Surprisingly, Obama loyalist Calmes discerned political problems in the president's anti-business rhetoric. More predictably, she defended Obama's anti-entrepreneurship remark "you didn't build that," accusing the GOP of taking it out of context, even though the context does not save Obama from the charge of showing hostility to enterprise and individual initiative.
The title of John Cassidy's column in the New Yorker is "Rational Irrationality" but after reading the reason he gives for Barack Obama ditching his outdoor stadium speech at the Democrat convention in Charlotte, NC, I think it would be safe to ditch the "Rational" part of the column title.
One of the big reasons why Cassidy pretty much comes off as completely irrational was his explanation as to why Team Obama really moved the convention speech from the 75,000 seat outdoor stadium to the much smaller indoor venue. At first Cassity does seem a bit rational in his Six Unanswered Questions From Charlotte, which is also notable for his complete lack of curiousity about the "two-thirds" platform voice vote, since he admits what most of us already knew---that the excuse of poor weather was bogus. However, he provides an "answer" so off the wall as to be a real howler:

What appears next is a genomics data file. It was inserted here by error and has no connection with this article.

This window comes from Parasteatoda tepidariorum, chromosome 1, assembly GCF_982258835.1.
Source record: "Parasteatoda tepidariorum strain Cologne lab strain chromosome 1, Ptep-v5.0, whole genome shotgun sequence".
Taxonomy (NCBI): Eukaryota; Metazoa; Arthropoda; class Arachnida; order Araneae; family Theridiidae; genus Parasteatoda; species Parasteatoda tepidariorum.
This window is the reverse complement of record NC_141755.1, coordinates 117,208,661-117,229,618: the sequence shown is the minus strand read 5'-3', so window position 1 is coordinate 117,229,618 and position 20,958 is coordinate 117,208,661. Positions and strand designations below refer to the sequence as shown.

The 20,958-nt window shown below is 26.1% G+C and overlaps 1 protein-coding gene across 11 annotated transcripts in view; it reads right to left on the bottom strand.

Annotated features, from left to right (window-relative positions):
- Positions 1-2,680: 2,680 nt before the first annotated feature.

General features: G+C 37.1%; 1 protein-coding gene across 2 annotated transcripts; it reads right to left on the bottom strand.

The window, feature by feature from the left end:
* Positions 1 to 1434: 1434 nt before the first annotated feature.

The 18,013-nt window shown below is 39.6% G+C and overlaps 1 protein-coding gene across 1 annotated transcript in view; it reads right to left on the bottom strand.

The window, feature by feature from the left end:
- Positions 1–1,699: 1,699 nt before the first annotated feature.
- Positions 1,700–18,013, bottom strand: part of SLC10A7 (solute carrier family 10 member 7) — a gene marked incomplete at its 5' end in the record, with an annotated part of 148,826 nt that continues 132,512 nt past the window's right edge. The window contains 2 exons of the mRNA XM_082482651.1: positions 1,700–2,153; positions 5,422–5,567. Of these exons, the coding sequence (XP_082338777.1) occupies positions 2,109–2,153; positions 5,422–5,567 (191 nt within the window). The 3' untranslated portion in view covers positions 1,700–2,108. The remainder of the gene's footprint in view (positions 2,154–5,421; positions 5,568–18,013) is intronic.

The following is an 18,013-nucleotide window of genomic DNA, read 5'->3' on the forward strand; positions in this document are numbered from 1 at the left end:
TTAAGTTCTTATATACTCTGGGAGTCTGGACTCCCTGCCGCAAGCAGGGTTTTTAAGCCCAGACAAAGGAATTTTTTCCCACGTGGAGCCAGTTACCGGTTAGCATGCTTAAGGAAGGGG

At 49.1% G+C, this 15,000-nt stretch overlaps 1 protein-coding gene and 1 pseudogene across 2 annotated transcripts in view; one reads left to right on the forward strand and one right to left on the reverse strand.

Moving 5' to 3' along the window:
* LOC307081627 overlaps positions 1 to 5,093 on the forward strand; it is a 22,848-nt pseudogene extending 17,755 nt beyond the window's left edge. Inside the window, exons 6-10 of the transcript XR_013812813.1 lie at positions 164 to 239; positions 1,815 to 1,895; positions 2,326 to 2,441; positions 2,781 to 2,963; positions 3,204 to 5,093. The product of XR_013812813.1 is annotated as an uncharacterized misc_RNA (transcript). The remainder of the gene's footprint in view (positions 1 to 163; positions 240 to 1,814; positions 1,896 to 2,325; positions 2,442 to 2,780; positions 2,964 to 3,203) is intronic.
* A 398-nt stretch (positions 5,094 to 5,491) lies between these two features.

Poll cooking season is officially in full swing. The headline today at the Washington Post reads: "Among likely voters, Obama-Romney close." Dan Balz and Jon Cohen report that in a September 7-9 poll, "the (presidential) race remains close among likely voters, with Obama at 49 percent and Romney at 48 percent, virtually unchanged from a poll taken just before the conventions." Ah, but Obama supposedly has a six-point lead among registered voters.
Based on pair's report, the easy choices on how to interpret the results are these: Either President Obama really didn't come out of the Democratic Convention with a polling bounce, or, if he did have a bounce, it disappeared after last Friday's dreadful employment news. There's a third and far more likely choice, which only becomes apparent once one sees the mix of respondents in the poll's final listed question.
Promoting his fawning profile of President Obama for the October issue of Vanity Fair on Tuesday's NBC Today, contributing editor Michael Lewis described a game of basketball he played with the commander in chief: "...it was actually very revealing...he doesn't let anybody treat him like the president. If you're watching the game, you'd have no idea who – which one is the president...he likes a really challenging environment...it's a relationship among equals." [Listen to the audio or watch the video after the jump]